Imagine that both you and your world have changed in a mysterious way. Thoughts keep popping up; your head fills with unrelated thoughts; it seems as if they are humming like bees. There is no room for these thoughts. They do not seem to be yours. Where do they come from? You do not exactly sense the presence of your body, where it is, where it ends. The proximity of others feels like an intrusion. You experience strange alarming sensations that you never had before. Your body has changed; it seems to disintegrate as if you have an alarming disease. All of these experiences feel like violations of your inner and private world. Eventually, you hear strange voices while no one else is around. Or, you sense an intrusion of strange thoughts in your head. Or, you experience your actions as being induced by strange forces. You are losing control!

Patients with schizophrenia who have these experiences repeatedly will behave strangely. They may stare, make idiosyncratic comments, and avoid personal contact. They are petrified or gesture oddly. Their erratic stories bewilder friends and family. Or, they become unintelligible while expressing fragments of sentences or words. Eventually, family members will grow more and more convinced that the patient is no longer the same familiar person. These patients seem essentially changed; they feel misunderstood and end up isolated and stigmatized (“mad”).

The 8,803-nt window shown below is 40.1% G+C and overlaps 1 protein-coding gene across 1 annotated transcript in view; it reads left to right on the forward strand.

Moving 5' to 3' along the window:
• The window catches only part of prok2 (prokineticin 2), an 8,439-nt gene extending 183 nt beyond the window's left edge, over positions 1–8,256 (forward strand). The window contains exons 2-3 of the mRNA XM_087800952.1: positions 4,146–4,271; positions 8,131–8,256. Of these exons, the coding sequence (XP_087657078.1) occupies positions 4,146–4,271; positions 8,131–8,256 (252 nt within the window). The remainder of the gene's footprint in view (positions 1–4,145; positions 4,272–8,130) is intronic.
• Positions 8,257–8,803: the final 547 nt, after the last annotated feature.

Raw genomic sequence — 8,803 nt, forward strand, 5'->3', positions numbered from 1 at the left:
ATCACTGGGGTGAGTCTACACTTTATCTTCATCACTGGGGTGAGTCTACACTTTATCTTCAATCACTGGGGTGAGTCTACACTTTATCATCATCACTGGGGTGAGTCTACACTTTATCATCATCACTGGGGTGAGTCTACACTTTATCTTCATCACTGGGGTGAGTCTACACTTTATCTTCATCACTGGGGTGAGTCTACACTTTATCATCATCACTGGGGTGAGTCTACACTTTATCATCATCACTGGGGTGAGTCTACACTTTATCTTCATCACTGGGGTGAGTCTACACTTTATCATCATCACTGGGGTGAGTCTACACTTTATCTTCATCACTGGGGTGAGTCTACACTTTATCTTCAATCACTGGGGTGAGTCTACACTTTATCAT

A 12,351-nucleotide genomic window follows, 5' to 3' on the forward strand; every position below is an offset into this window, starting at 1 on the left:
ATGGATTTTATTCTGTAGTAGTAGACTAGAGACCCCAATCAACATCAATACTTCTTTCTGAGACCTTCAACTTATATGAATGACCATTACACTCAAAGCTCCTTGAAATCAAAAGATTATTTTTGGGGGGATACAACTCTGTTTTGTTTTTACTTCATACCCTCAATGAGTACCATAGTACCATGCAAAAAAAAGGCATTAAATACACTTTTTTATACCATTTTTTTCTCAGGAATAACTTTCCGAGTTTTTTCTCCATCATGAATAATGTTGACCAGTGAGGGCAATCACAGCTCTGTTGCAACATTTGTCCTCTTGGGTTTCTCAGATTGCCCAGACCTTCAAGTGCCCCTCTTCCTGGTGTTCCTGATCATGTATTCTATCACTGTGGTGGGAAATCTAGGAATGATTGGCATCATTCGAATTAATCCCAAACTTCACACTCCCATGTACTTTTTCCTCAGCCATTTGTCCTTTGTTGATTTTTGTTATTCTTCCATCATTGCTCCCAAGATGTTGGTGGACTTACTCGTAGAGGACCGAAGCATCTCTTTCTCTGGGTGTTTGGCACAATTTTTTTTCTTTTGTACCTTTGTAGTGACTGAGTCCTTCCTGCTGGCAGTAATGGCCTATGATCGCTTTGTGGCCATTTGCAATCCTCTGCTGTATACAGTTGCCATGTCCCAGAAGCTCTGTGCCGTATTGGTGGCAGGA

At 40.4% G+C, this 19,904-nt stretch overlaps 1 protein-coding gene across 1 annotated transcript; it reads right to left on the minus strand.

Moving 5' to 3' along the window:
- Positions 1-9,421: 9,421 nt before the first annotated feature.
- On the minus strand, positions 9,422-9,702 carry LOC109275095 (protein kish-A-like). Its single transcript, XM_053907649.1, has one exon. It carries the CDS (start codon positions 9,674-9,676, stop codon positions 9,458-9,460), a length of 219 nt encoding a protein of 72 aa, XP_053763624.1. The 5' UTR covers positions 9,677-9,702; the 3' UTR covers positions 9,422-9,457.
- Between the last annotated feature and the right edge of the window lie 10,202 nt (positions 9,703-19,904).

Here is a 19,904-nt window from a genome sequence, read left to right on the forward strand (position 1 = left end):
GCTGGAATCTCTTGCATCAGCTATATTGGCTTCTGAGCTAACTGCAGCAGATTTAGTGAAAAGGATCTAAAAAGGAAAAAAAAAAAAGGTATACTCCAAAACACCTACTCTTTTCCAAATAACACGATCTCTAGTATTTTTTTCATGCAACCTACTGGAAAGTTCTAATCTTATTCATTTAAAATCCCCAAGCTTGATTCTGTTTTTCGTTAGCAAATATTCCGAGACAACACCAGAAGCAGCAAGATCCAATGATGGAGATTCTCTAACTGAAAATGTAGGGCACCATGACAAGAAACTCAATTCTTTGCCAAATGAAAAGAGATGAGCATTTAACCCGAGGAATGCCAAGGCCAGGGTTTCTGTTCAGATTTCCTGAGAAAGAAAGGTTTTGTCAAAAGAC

This description is the classic story of schizophrenia: puzzling experiences that lead to serious isolation. The usual diagnostic formulation includes hallucinations, thought insertions, delusions of control, and incoherent behavior within the framework of schizophrenia.